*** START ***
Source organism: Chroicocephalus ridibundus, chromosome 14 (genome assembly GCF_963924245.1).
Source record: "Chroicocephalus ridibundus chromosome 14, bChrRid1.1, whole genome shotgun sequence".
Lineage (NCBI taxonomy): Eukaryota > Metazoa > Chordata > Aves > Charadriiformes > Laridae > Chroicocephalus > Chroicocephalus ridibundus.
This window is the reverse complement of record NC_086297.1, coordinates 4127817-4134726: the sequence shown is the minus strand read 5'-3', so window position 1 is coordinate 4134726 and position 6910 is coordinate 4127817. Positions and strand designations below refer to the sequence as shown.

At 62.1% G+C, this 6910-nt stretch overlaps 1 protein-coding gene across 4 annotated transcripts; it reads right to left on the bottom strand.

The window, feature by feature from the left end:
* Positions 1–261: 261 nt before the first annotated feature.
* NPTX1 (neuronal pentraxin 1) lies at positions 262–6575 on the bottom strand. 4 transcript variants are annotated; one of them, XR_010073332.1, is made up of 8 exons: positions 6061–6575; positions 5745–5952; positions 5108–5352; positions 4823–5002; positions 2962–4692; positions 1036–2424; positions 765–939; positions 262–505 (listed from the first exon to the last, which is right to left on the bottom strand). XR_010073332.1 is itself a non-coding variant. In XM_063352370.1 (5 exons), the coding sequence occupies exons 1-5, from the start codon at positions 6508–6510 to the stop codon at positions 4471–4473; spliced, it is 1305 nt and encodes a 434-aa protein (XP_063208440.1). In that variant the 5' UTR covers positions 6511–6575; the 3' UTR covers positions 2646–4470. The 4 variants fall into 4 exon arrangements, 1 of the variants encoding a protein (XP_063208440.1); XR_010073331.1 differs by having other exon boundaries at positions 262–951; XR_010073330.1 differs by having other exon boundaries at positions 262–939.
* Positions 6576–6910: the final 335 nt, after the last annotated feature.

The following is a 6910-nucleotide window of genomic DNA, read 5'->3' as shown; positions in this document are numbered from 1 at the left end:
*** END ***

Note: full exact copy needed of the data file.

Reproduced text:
Source organism: Chroicocephalus ridibundus, chromosome 14 (genome assembly GCF_963924245.1).
Source record: "Chroicocephalus ridibundus chromosome 14, bChrRid1.1, whole genome shotgun sequence".
Lineage (NCBI taxonomy): Eukaryota > Metazoa > Chordata > Aves > Charadriiformes > Laridae > Chroicocephalus > Chroicocephalus ridibundus.
This window is the reverse complement of record NC_086297.1, coordinates 4127817-4134726: the sequence shown is the minus strand read 5'-3', so window position 1 is coordinate 4134726 and position 6910 is coordinate 4127817. Positions and strand designations below refer to the sequence as shown.

At 62.1% G+C, this 6910-nt stretch overlaps 1 protein-coding gene across 4 annotated transcripts; it reads right to left on the bottom strand.

The window, feature by feature from the left end:
* Positions 1–261: 261 nt before the first annotated feature.
* NPTX1 (neuronal pentraxin 1) lies at positions 262–6575 on the bottom strand. 4 transcript variants are annotated; one of them, XR_010073332.1, is made up of 8 exons: positions 6061–6575; positions 5745–5952; positions 5108–5352; positions 4823–5002; positions 2962–4692; positions 1036–2424; positions 765–939; positions 262–505 (listed from the first exon to the last, which is right to left on the bottom strand). XR_010073332.1 is itself a non-coding variant. In XM_063352370.1 (5 exons), the coding sequence occupies exons 1-5, from the start codon at positions 6508–6510 to the stop codon at positions 4471–4473; spliced, it is 1305 nt and encodes a 434-aa protein (XP_063208440.1). In that variant the 5' UTR covers positions 6511–6575; the 3' UTR covers positions 2646–4470. The 4 variants fall into 4 exon arrangements, 1 of the variants encoding a protein (XP_063208440.1); XR_010073331.1 differs by having other exon boundaries at positions 262–951; XR_010073330.1 differs by having other exon boundaries at positions 262–939.
* Positions 6576–6910: the final 335 nt, after the last annotated feature.

The following is a 6910-nucleotide window of genomic DNA, read 5'->3' as shown; positions in this document are numbered from 1 at the left end: